Thursday, July 20, 2017

Semicolons Online

For the semicolon humor files! I'm more of a smiley-face person myself :-)


Fricken Chicassee

This type of mix-up, when two sets of sounds are transposed, is called a "Spoonerism" in English; you can find lots of examples in this Wikipedia article.


Wednesday, July 19, 2017

Dropcloths

The difference between English "cloths" and "clothes" is one that I see in student writing every single semester. Similarly: the difference between "breath" and "breathe." If you want to know the history of English spelling and how we got into this wild mess, there is a wonderful book by the British linguist David Crystal: Spell It Out. Highly recommended!


Tuesday, July 18, 2017

Word from Mythology: PROTEAN

The English word "protean" describes something or something that changes often and easily, after the Greek supernatural character named Proteus, also known as the Old Man of the Sea. You can read more about Proteus in mythology at Wikipedia, and he is also an important symbol in alchemy.

Here is how Homer describes King Menelaus, called here "Son of Atreus," wrestling with Proteus; once subdued, Proteus utters prophecies. You can read the rest of the passage at  Tony Kline's Odyssey online:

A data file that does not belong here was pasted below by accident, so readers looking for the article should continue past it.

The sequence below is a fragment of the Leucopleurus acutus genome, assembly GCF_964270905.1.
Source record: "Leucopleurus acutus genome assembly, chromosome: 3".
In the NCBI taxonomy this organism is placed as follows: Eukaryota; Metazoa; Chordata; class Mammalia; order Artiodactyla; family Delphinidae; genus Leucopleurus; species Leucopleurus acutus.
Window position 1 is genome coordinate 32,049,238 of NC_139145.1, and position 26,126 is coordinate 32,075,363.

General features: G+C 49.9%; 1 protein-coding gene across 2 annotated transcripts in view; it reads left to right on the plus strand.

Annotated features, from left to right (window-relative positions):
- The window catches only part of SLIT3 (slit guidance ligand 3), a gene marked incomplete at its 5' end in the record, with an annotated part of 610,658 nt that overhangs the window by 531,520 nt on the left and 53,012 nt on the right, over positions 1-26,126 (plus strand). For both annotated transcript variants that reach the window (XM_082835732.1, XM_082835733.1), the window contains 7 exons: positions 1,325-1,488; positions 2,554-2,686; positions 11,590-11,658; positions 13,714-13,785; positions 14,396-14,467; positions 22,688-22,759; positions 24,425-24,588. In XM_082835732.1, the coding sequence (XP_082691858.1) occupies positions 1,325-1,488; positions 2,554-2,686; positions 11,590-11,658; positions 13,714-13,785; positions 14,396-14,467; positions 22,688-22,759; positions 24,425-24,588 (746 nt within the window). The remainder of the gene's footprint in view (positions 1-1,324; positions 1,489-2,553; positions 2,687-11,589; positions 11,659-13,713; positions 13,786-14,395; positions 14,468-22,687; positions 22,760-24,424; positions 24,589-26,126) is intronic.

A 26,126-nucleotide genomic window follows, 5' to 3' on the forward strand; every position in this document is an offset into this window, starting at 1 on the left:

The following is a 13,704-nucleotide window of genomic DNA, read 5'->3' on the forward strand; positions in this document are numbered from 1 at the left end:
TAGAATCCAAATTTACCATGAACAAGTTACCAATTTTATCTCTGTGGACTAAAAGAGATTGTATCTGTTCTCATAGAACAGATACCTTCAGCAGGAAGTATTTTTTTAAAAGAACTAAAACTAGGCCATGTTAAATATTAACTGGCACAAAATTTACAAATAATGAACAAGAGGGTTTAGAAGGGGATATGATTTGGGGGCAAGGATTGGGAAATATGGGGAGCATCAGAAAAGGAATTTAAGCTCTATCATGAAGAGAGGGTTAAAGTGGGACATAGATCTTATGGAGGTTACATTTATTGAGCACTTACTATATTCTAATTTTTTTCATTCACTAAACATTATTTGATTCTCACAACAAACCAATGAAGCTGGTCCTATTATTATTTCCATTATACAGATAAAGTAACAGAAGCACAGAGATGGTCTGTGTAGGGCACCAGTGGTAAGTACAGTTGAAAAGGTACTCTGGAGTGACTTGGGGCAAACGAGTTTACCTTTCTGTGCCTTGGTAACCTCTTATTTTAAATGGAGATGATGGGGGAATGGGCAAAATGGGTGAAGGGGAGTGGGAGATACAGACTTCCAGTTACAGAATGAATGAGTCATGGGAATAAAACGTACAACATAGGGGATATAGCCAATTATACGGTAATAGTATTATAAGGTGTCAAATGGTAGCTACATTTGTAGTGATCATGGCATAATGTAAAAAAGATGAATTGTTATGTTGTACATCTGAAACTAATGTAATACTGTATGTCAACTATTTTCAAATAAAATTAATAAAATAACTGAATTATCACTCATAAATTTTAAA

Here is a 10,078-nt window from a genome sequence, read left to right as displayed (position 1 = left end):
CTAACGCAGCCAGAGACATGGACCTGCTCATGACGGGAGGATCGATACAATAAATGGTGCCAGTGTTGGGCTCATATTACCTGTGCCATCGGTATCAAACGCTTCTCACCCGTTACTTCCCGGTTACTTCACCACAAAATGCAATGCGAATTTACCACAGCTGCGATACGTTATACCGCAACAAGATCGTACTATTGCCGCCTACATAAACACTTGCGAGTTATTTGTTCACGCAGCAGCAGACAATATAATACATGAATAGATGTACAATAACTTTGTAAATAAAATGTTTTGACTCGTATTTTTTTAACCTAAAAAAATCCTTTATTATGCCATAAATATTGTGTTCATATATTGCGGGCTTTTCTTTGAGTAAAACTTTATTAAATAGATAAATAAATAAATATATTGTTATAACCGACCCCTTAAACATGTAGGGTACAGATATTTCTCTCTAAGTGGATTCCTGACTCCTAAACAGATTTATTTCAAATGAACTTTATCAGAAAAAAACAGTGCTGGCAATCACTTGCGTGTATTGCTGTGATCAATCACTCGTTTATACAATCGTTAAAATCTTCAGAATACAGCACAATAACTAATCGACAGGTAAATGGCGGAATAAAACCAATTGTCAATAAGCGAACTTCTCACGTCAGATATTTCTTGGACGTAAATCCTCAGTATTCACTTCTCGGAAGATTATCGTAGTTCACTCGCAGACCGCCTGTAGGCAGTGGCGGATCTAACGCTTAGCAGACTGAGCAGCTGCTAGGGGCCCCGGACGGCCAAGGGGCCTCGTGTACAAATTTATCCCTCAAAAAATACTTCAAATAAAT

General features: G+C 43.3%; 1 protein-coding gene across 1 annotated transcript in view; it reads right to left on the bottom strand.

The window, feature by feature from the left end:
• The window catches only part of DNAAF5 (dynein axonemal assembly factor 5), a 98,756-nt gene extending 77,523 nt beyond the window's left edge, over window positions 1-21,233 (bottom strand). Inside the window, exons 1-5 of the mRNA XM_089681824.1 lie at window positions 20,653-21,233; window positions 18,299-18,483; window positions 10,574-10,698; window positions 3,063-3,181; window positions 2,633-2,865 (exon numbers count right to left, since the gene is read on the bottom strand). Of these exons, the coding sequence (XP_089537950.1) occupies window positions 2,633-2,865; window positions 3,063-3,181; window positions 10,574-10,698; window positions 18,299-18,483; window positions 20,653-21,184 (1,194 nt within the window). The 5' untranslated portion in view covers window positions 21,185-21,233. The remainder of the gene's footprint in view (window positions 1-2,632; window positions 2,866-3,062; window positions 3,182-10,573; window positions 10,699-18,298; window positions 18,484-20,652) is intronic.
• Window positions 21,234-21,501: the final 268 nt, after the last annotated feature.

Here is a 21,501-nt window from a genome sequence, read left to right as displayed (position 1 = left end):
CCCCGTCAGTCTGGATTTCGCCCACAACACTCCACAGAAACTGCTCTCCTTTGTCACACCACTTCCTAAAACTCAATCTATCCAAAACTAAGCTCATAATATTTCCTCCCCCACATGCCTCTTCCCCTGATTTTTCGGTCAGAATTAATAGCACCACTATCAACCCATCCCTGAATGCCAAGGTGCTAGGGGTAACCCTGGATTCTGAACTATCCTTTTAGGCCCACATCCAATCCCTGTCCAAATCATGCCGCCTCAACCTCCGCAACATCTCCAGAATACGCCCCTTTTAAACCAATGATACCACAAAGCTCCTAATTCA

With a shout we rushed at him, and grappled him, but he forgot none of his crafty tricks. First he turned to a bearded lion, then a snake, and a leopard: then a giant boar: then he became rushing water, then a vast leafy tree: but we held tight with unyielding courage. When at last that old man, expert in magic arts, grew tired, he spoke to me, saying: “Son of Atreus, which of the gods told you to lie in wait for me, and hold me against my will? What is it you wish?”’
This sculpture shows the hero, Aristaeus, wrestling with Proteus:



Monday, July 17, 2017

All the faith he had had had had...

In case you ever forget just how weird English can be, just remember this sentence:

All the faith he had had
had had no effect on the outcome of his life.